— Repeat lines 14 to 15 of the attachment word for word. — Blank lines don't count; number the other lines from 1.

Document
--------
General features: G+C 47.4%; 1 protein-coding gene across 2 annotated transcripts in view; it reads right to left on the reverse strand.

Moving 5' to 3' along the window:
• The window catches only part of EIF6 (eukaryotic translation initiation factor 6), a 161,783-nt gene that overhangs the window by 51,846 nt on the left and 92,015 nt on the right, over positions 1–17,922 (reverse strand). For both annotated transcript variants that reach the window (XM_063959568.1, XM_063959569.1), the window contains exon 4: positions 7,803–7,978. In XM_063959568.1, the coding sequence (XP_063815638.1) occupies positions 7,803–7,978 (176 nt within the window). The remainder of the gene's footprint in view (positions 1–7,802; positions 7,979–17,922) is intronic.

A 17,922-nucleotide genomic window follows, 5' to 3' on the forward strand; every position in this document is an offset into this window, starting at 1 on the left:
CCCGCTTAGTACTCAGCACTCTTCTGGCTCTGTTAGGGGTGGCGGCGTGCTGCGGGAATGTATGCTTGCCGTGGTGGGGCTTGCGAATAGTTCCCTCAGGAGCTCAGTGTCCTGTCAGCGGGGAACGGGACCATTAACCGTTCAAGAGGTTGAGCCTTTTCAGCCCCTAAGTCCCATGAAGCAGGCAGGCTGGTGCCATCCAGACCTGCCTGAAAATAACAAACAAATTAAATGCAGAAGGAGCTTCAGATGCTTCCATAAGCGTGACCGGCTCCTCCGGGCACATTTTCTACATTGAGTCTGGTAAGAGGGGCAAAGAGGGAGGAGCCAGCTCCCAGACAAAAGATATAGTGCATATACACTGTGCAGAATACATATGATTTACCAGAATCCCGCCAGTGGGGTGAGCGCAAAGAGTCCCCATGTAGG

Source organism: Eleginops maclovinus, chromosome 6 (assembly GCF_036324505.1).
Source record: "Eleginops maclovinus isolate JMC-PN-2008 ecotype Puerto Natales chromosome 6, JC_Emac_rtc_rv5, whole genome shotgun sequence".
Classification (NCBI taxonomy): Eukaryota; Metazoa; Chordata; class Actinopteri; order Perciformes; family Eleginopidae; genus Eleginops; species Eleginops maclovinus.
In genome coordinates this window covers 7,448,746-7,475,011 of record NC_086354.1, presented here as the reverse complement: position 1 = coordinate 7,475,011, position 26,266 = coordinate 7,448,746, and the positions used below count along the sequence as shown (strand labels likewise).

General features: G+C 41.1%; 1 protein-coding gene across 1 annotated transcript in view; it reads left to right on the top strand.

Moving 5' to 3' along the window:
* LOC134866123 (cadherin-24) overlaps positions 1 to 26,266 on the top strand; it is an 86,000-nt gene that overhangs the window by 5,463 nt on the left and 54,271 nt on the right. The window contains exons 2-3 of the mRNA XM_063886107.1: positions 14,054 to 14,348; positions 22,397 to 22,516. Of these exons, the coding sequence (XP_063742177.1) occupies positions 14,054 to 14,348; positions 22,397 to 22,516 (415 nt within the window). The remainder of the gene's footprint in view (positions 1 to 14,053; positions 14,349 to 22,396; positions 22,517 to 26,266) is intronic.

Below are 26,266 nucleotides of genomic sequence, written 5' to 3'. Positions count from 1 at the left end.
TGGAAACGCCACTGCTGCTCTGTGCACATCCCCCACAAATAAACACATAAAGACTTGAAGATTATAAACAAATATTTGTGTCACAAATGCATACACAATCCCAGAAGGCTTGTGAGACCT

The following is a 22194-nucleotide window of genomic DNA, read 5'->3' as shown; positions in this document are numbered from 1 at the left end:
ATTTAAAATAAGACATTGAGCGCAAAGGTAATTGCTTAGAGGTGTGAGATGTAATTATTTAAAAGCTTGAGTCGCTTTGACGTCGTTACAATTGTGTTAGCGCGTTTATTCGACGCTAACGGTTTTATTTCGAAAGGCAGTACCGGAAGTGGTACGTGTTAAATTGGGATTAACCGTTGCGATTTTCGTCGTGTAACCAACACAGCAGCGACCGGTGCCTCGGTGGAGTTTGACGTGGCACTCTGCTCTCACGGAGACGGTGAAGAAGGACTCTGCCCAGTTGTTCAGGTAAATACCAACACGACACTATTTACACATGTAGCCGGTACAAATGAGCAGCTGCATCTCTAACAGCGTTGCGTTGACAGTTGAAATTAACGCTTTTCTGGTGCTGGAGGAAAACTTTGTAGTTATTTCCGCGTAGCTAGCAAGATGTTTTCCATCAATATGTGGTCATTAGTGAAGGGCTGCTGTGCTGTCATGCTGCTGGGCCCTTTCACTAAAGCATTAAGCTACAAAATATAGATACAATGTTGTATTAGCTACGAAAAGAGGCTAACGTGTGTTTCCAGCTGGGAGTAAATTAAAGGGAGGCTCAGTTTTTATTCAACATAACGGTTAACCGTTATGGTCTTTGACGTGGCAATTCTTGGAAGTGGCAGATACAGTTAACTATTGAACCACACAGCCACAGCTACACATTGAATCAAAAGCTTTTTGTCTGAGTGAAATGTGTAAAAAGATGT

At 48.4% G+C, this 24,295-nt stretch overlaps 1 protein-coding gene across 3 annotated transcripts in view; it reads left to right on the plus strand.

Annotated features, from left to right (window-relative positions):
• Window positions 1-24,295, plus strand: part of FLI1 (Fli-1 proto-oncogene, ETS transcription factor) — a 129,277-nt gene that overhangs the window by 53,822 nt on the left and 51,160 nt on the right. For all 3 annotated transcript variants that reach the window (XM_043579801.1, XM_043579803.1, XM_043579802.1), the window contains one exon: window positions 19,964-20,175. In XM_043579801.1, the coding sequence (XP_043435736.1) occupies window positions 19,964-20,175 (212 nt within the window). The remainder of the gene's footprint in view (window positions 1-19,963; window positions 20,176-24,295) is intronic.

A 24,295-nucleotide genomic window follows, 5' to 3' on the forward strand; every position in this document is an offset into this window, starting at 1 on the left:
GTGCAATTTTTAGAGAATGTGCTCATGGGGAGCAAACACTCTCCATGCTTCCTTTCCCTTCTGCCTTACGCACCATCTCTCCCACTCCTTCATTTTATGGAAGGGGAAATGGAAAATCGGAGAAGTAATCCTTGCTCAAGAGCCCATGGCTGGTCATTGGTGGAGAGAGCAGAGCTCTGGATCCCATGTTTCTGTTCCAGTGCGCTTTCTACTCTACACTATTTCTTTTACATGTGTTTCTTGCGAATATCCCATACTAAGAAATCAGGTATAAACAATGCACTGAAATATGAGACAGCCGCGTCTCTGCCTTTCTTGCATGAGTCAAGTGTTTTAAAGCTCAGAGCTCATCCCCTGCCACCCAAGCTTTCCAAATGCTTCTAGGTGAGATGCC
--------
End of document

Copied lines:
TGGAAACGCCACTGCTGCTCTGTGCACATCCCCCACAAATAAACACATAAAGACTTGAAGATTATAAACAAATATTTGTGTCACAAATGCATACACAATCCCAGAAGGCTTGTGAGACCT

The following is a 22194-nucleotide window of genomic DNA, read 5'->3' as shown; positions in this document are numbered from 1 at the left end: